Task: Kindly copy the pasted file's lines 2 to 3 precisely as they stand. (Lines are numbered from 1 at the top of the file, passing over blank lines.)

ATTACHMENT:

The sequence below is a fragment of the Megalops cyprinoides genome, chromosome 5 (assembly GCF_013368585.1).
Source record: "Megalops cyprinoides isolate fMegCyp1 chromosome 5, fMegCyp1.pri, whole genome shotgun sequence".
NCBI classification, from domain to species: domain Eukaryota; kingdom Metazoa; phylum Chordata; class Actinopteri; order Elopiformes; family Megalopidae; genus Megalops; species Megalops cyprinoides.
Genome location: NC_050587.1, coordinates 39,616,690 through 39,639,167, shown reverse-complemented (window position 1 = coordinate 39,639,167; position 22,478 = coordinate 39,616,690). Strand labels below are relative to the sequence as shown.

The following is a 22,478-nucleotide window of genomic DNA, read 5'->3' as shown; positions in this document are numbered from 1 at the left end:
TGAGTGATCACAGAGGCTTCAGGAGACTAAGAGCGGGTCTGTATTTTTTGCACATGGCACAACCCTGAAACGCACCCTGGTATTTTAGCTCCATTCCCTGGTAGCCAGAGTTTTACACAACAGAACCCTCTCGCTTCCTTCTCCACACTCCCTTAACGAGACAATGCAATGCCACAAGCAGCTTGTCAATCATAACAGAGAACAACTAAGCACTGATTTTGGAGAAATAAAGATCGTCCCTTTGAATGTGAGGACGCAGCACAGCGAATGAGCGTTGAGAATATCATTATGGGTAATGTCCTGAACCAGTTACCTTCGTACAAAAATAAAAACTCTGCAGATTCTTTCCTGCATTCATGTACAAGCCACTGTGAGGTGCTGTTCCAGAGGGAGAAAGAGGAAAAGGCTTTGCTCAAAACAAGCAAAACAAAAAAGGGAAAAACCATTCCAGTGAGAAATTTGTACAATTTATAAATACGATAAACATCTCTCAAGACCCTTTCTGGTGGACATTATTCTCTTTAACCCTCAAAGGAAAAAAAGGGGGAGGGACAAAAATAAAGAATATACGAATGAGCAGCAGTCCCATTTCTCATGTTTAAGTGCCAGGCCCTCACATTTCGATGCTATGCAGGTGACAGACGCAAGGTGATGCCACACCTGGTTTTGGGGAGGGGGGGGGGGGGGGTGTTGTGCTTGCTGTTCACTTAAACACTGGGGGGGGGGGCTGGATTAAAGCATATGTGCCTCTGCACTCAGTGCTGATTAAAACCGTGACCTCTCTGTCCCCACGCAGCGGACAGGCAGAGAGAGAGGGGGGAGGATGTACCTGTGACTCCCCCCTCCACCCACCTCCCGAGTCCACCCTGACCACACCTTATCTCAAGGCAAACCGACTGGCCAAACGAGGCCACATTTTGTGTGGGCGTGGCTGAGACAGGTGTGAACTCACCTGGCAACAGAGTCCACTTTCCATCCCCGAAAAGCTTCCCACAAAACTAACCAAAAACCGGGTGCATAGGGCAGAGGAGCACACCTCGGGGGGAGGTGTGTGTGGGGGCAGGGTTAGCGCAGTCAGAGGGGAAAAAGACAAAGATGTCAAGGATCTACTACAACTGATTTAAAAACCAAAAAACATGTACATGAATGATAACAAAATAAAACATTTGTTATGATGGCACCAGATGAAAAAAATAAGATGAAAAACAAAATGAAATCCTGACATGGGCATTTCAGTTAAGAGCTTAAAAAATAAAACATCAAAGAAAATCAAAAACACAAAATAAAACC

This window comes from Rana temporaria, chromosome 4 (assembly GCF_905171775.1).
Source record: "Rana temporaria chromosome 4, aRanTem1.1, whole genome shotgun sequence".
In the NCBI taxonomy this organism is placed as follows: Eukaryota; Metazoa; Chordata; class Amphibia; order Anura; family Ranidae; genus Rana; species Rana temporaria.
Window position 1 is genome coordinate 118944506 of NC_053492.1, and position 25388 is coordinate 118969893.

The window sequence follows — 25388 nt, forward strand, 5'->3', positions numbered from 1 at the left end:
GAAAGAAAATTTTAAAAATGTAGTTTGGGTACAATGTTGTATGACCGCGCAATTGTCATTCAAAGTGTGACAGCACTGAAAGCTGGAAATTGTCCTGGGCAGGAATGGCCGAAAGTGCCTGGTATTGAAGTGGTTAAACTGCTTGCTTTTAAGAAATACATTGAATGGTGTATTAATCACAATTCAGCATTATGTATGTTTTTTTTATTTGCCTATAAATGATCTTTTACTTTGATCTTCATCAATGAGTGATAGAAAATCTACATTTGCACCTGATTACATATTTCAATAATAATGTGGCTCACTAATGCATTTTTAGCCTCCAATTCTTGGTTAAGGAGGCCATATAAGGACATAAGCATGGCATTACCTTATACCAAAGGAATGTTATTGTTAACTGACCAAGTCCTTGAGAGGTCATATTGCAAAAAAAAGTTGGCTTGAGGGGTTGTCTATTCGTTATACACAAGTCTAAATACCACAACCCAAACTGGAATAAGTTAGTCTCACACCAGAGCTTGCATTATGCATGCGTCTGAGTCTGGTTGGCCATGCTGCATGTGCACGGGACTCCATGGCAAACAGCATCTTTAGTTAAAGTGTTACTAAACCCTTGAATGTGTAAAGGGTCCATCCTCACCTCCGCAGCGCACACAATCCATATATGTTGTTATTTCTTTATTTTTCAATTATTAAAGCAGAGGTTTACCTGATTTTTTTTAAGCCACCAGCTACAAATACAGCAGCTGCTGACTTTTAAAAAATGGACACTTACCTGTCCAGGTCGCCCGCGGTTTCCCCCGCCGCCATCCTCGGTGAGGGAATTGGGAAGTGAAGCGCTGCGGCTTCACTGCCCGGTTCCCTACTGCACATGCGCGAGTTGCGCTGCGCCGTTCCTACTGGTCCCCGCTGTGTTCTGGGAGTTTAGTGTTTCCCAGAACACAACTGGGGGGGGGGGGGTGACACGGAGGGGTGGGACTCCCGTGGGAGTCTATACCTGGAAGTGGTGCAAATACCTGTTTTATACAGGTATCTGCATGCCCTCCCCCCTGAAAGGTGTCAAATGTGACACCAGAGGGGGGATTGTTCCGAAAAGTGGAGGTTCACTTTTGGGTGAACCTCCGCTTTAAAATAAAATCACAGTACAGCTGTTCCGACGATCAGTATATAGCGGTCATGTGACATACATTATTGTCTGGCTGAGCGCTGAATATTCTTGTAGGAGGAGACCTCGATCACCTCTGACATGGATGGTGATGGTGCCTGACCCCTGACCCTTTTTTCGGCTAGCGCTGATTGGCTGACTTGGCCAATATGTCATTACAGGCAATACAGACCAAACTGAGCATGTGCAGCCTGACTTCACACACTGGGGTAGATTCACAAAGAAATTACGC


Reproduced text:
Source record: "Megalops cyprinoides isolate fMegCyp1 chromosome 5, fMegCyp1.pri, whole genome shotgun sequence".
NCBI classification, from domain to species: domain Eukaryota; kingdom Metazoa; phylum Chordata; class Actinopteri; order Elopiformes; family Megalopidae; genus Megalops; species Megalops cyprinoides.